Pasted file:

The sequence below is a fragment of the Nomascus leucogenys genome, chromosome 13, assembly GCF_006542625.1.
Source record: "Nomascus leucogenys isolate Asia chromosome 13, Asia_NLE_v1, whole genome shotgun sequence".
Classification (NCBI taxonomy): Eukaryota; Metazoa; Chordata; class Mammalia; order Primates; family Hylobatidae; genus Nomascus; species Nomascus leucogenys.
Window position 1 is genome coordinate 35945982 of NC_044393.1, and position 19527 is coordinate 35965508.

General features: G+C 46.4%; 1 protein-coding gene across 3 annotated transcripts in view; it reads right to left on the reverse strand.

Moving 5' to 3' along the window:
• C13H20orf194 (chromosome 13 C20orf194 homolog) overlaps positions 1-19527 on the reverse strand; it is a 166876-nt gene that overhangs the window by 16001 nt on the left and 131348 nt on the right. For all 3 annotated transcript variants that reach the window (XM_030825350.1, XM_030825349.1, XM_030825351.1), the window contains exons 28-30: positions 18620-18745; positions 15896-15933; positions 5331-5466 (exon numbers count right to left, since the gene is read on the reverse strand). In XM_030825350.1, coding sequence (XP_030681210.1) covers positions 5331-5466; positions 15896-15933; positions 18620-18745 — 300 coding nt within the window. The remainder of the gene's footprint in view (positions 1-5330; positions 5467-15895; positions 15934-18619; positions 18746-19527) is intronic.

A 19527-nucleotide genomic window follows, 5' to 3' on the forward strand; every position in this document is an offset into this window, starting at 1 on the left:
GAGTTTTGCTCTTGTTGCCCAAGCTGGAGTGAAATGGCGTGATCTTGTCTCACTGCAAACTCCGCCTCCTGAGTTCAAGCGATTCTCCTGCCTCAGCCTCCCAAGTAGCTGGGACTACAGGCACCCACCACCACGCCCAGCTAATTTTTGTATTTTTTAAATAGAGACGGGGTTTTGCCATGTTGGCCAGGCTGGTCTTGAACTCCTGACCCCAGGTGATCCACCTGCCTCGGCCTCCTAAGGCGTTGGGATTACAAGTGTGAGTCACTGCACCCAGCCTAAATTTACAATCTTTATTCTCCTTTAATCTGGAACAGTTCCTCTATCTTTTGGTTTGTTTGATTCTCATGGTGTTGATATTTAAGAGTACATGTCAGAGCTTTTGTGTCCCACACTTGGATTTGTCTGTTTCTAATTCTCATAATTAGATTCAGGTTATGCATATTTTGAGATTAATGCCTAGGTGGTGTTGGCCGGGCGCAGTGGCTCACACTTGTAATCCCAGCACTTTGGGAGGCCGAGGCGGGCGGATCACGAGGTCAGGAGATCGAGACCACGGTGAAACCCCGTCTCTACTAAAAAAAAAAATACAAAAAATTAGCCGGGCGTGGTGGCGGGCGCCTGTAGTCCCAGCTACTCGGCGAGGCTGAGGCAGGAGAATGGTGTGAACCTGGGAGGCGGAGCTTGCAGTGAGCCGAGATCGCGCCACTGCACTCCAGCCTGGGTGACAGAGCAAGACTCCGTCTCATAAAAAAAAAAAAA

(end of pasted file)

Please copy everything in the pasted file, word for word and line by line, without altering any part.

The sequence below is a fragment of the Nomascus leucogenys genome, chromosome 13, assembly GCF_006542625.1.
Source record: "Nomascus leucogenys isolate Asia chromosome 13, Asia_NLE_v1, whole genome shotgun sequence".
Classification (NCBI taxonomy): Eukaryota; Metazoa; Chordata; class Mammalia; order Primates; family Hylobatidae; genus Nomascus; species Nomascus leucogenys.
Window position 1 is genome coordinate 35945982 of NC_044393.1, and position 19527 is coordinate 35965508.

General features: G+C 46.4%; 1 protein-coding gene across 3 annotated transcripts in view; it reads right to left on the reverse strand.

Moving 5' to 3' along the window:
• C13H20orf194 (chromosome 13 C20orf194 homolog) overlaps positions 1-19527 on the reverse strand; it is a 166876-nt gene that overhangs the window by 16001 nt on the left and 131348 nt on the right. For all 3 annotated transcript variants that reach the window (XM_030825350.1, XM_030825349.1, XM_030825351.1), the window contains exons 28-30: positions 18620-18745; positions 15896-15933; positions 5331-5466 (exon numbers count right to left, since the gene is read on the reverse strand). In XM_030825350.1, coding sequence (XP_030681210.1) covers positions 5331-5466; positions 15896-15933; positions 18620-18745 — 300 coding nt within the window. The remainder of the gene's footprint in view (positions 1-5330; positions 5467-15895; positions 15934-18619; positions 18746-19527) is intronic.

A 19527-nucleotide genomic window follows, 5' to 3' on the forward strand; every position in this document is an offset into this window, starting at 1 on the left:
GAGTTTTGCTCTTGTTGCCCAAGCTGGAGTGAAATGGCGTGATCTTGTCTCACTGCAAACTCCGCCTCCTGAGTTCAAGCGATTCTCCTGCCTCAGCCTCCCAAGTAGCTGGGACTACAGGCACCCACCACCACGCCCAGCTAATTTTTGTATTTTTTAAATAGAGACGGGGTTTTGCCATGTTGGCCAGGCTGGTCTTGAACTCCTGACCCCAGGTGATCCACCTGCCTCGGCCTCCTAAGGCGTTGGGATTACAAGTGTGAGTCACTGCACCCAGCCTAAATTTACAATCTTTATTCTCCTTTAATCTGGAACAGTTCCTCTATCTTTTGGTTTGTTTGATTCTCATGGTGTTGATATTTAAGAGTACATGTCAGAGCTTTTGTGTCCCACACTTGGATTTGTCTGTTTCTAATTCTCATAATTAGATTCAGGTTATGCATATTTTGAGATTAATGCCTAGGTGGTGTTGGCCGGGCGCAGTGGCTCACACTTGTAATCCCAGCACTTTGGGAGGCCGAGGCGGGCGGATCACGAGGTCAGGAGATCGAGACCACGGTGAAACCCCGTCTCTACTAAAAAAAAAAATACAAAAAATTAGCCGGGCGTGGTGGCGGGCGCCTGTAGTCCCAGCTACTCGGCGAGGCTGAGGCAGGAGAATGGTGTGAACCTGGGAGGCGGAGCTTGCAGTGAGCCGAGATCGCGCCACTGCACTCCAGCCTGGGTGACAGAGCAAGACTCCGTCTCATAAAAAAAAAAAAA